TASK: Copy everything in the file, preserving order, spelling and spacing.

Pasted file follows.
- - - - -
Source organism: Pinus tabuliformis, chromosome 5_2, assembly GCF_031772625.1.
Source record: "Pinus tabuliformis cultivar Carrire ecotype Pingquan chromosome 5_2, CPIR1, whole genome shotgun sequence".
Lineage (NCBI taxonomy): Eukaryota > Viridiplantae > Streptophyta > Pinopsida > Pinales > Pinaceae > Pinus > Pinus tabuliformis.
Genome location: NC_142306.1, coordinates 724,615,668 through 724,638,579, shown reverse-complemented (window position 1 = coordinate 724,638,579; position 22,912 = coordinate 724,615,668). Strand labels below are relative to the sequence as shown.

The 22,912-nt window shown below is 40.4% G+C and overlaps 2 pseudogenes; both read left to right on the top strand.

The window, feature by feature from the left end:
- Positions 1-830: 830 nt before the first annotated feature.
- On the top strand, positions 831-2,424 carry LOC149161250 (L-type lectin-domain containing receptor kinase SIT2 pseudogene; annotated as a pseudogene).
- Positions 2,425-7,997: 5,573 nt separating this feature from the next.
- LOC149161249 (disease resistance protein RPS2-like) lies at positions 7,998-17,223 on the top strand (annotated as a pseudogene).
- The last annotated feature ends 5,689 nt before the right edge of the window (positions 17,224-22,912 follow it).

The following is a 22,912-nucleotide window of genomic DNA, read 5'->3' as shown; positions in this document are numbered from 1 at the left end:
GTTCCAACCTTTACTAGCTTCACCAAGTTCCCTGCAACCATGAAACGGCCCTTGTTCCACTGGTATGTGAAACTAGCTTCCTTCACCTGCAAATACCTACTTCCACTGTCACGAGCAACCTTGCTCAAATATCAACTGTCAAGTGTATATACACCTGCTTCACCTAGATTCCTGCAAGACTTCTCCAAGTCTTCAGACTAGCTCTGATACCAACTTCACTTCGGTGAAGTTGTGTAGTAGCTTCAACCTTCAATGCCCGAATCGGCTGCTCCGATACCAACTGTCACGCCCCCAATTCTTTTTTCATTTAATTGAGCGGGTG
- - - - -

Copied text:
Source organism: Pinus tabuliformis, chromosome 5_2, assembly GCF_031772625.1.
Source record: "Pinus tabuliformis cultivar Carrire ecotype Pingquan chromosome 5_2, CPIR1, whole genome shotgun sequence".
Lineage (NCBI taxonomy): Eukaryota > Viridiplantae > Streptophyta > Pinopsida > Pinales > Pinaceae > Pinus > Pinus tabuliformis.
Genome location: NC_142306.1, coordinates 724,615,668 through 724,638,579, shown reverse-complemented (window position 1 = coordinate 724,638,579; position 22,912 = coordinate 724,615,668). Strand labels below are relative to the sequence as shown.

The 22,912-nt window shown below is 40.4% G+C and overlaps 2 pseudogenes; both read left to right on the top strand.

The window, feature by feature from the left end:
- Positions 1-830: 830 nt before the first annotated feature.
- On the top strand, positions 831-2,424 carry LOC149161250 (L-type lectin-domain containing receptor kinase SIT2 pseudogene; annotated as a pseudogene).
- Positions 2,425-7,997: 5,573 nt separating this feature from the next.
- LOC149161249 (disease resistance protein RPS2-like) lies at positions 7,998-17,223 on the top strand (annotated as a pseudogene).
- The last annotated feature ends 5,689 nt before the right edge of the window (positions 17,224-22,912 follow it).

The following is a 22,912-nucleotide window of genomic DNA, read 5'->3' as shown; positions in this document are numbered from 1 at the left end:
GTTCCAACCTTTACTAGCTTCACCAAGTTCCCTGCAACCATGAAACGGCCCTTGTTCCACTGGTATGTGAAACTAGCTTCCTTCACCTGCAAATACCTACTTCCACTGTCACGAGCAACCTTGCTCAAATATCAACTGTCAAGTGTATATACACCTGCTTCACCTAGATTCCTGCAAGACTTCTCCAAGTCTTCAGACTAGCTCTGATACCAACTTCACTTCGGTGAAGTTGTGTAGTAGCTTCAACCTTCAATGCCCGAATCGGCTGCTCCGATACCAACTGTCACGCCCCCAATTCTTTTTTCATTTAATTGAGCGGGTG